Experimentation allowed a finer grained set of design rules than the rules only developed out of economic theory and empirical observations. Burton and Obel developed design rules based upon the M-form hypotheses and the experiments above:. If the task is nearly decomposable, then the divisional or M-form is superior to the unitary or functional form p.
The degree of decomposability is primary contingency for this rule. A corollary design rule is then:. If the task in not decomposable, then coordination is the main issue and can be realized with a unitary or functional form with a centralized coordination. A design rule, which emerges directly from the opportunism lab experiment is:.
If the organization has a unitary or functional form, then a unit profit scheme should not be used. In the experiment, this incentive scheme is very likely to yield cheating with very high opportunity losses. What are the risk implications, if coordination is not achieved as desired? The M-form suffers less opportunity loss than the unitary form.
That is, less risk is incurred with the M-form than the unitary form. If the designer is risk averse, then the M-form organization is preferred. A formal rule-based multi-contingency theory of organization Burton and Obel was developed based on empirical observations, the information-processing theory, and simulation and laboratory experiments.
The multi-contingency theory model was tested on an empirical basis using the survey methodology, and it was shown that misfits in the model led to significant loss in performance. Not only the main effects but also the interaction effects were shown to be important Burton et al. Further studies then investigated specific interaction effects between leadership, climate, and strategy Burton et al.
Examining business-unit adaptation through new-product introductions in the global mobile device industry, Gaba and Joseph find that business-unit responses to poor performance lead to greater new product introductions. Taken together, these results were further expanded into a diamond model of contingency fit Burton et al.
We have argued that experimentation is at the heart of the organizational design challenge. Experimentation permits us to investigate both what is and what might be—the latter being the fundamental for design. Design requires the specification of both the assignment of tasks to units and individuals and the coordination of these tasks through communications, IT, leadership, culture, incentives, and management.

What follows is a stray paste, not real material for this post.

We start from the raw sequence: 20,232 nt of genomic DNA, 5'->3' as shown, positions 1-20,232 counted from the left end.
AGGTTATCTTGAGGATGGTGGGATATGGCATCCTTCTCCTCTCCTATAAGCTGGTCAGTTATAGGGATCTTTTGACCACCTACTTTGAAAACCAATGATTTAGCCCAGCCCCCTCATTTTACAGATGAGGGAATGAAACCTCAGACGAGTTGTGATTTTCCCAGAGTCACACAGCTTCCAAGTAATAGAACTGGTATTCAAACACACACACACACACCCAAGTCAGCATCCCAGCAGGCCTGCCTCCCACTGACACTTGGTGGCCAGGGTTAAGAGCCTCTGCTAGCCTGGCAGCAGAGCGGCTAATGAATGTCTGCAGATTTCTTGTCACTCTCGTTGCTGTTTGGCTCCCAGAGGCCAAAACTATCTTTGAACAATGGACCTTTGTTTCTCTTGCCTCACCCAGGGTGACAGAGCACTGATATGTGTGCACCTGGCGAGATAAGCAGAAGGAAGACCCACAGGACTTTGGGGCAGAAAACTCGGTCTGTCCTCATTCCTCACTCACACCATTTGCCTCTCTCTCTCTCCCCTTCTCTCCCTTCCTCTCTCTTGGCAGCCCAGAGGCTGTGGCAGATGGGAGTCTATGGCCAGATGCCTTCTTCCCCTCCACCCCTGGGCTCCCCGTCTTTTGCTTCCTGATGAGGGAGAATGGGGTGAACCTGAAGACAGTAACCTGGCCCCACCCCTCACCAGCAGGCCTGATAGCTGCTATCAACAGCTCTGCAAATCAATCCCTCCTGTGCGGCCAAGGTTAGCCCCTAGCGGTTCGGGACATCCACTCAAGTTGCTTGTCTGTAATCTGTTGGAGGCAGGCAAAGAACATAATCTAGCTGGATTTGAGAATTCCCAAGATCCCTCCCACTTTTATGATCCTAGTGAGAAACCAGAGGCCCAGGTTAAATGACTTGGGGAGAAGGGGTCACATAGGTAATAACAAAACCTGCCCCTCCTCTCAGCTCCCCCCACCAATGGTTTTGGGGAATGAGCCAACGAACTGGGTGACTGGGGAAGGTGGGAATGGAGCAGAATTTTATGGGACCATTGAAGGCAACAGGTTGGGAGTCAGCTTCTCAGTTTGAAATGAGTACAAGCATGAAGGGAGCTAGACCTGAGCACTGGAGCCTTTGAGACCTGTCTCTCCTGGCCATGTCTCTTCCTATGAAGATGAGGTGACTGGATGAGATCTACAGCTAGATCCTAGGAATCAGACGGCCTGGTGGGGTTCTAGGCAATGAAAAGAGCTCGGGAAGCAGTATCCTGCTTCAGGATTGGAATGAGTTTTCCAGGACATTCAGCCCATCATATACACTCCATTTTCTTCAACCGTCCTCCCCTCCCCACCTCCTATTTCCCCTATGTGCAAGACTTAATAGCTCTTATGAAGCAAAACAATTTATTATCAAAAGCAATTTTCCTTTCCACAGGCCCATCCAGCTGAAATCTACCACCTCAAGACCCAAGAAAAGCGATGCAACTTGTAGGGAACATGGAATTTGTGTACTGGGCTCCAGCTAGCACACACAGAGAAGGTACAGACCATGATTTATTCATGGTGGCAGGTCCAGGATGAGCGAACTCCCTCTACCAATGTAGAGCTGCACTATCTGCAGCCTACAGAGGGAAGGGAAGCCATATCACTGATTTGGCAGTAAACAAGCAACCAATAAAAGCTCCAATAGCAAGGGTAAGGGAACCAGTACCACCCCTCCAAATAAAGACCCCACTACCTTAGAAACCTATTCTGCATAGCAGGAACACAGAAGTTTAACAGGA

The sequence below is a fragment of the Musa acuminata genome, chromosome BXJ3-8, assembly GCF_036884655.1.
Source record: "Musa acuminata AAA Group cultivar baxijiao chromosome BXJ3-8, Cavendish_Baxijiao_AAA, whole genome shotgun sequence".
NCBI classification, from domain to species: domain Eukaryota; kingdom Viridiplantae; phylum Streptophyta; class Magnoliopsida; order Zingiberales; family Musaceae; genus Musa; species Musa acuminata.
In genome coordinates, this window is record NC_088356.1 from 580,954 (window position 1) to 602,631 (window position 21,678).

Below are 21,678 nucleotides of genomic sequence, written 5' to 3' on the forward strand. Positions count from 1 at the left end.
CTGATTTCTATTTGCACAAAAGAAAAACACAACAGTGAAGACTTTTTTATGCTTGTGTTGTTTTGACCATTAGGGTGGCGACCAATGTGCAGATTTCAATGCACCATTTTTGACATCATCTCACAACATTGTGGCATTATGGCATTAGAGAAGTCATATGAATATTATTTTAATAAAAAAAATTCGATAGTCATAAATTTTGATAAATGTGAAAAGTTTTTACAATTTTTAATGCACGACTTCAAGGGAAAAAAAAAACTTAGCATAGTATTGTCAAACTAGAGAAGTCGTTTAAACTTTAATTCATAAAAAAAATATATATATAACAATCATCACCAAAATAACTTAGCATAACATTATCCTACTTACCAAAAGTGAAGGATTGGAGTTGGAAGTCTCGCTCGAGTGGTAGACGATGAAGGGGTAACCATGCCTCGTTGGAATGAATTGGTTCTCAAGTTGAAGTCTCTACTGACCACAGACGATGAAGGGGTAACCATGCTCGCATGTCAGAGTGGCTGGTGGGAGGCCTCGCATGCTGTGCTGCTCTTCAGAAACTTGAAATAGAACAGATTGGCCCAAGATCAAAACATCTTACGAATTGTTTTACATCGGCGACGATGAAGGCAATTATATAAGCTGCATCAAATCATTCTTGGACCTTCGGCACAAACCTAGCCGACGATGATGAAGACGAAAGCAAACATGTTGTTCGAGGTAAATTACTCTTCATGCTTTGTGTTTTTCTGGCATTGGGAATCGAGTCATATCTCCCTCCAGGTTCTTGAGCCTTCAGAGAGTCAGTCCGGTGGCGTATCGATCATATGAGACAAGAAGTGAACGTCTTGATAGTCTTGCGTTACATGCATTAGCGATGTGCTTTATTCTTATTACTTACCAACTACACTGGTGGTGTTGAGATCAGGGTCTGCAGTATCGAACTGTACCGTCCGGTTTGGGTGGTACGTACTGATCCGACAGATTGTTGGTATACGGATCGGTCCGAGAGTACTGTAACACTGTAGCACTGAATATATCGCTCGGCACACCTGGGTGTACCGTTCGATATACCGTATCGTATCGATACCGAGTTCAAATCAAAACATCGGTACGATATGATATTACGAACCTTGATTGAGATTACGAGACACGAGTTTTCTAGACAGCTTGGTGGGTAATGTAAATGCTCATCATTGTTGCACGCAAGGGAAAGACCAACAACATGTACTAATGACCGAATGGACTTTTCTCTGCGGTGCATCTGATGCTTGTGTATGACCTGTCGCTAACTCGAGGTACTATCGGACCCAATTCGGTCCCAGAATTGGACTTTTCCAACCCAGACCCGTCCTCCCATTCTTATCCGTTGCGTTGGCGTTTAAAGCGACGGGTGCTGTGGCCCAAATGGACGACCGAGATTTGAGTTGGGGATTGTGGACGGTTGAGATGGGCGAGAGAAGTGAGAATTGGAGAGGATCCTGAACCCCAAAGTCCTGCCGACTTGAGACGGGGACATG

Coordination is necessary, as the tasks are interdependent and uncertain, and the organization exists in an uncertain environment. At a fundamental level, this is the organizational design problem. However, each organization must be designed to meet specific situations and goals. Simulation has been used to investigate many organizational design issues in what-might-be situations.
Google 's Organizational Structure And Organizational Culture
Rivkin and Siggelkow investigated the conventional wisdom that firm-wide incentives and capable subordinates make top-level oversight less valuable. They further identified circumstances in which vertical hierarchies can lead to inferior long-term performance. If the competitive landscape shifts, then decentralize temporarily Burton and Obel , p. Levinthal et al. Lee et al. Next, we outline a few challenges where we do not have well-established design rules. These challenges can be addressed through experimentation of what might be.
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Fjeldstad et al. Since collaborative communities are rare in the business world, we have more to learn about how to design them and make them work. We suggest that the collaborative community is a very important new organizational form for which what might be simulations hold great promise. Platform and digital confederations of firms which are neither market nor hierarchy but use extensive contracts are becoming more common.
Platform firms can be very small but have enormous reach beyond their own employees and resources. They are a nexus of formal and informal contracts—going beyond the make-buy problem. At the same time, platform-based firms can be very large, such as Amazon with some , employees. These firms are going forth as natural experiments exploring what might be and making what might have been yesterday into what is today. How do we design temporary organizations that start up quickly and disband quickly? These are related to big construction projects as building a bridge, making a movie, or organizing the Rolling Stones World Tour.
Some are informal, without structure and coordination norms but with well-defined goals of success. How are the fundamentals of task assignment and coordination realized? Does opportunism enter, and if so, how? Entrepreneurial ventures and start-ups are not well understood from an organizational design point of view. Are they different from traditional firms in allocation and coordination? Can they thrive without a hierarchy Burton et al. What is fundamental; what is new? There is a call for agile organization today. What does this mean—quick response or adjustment to variation in the environment or technology?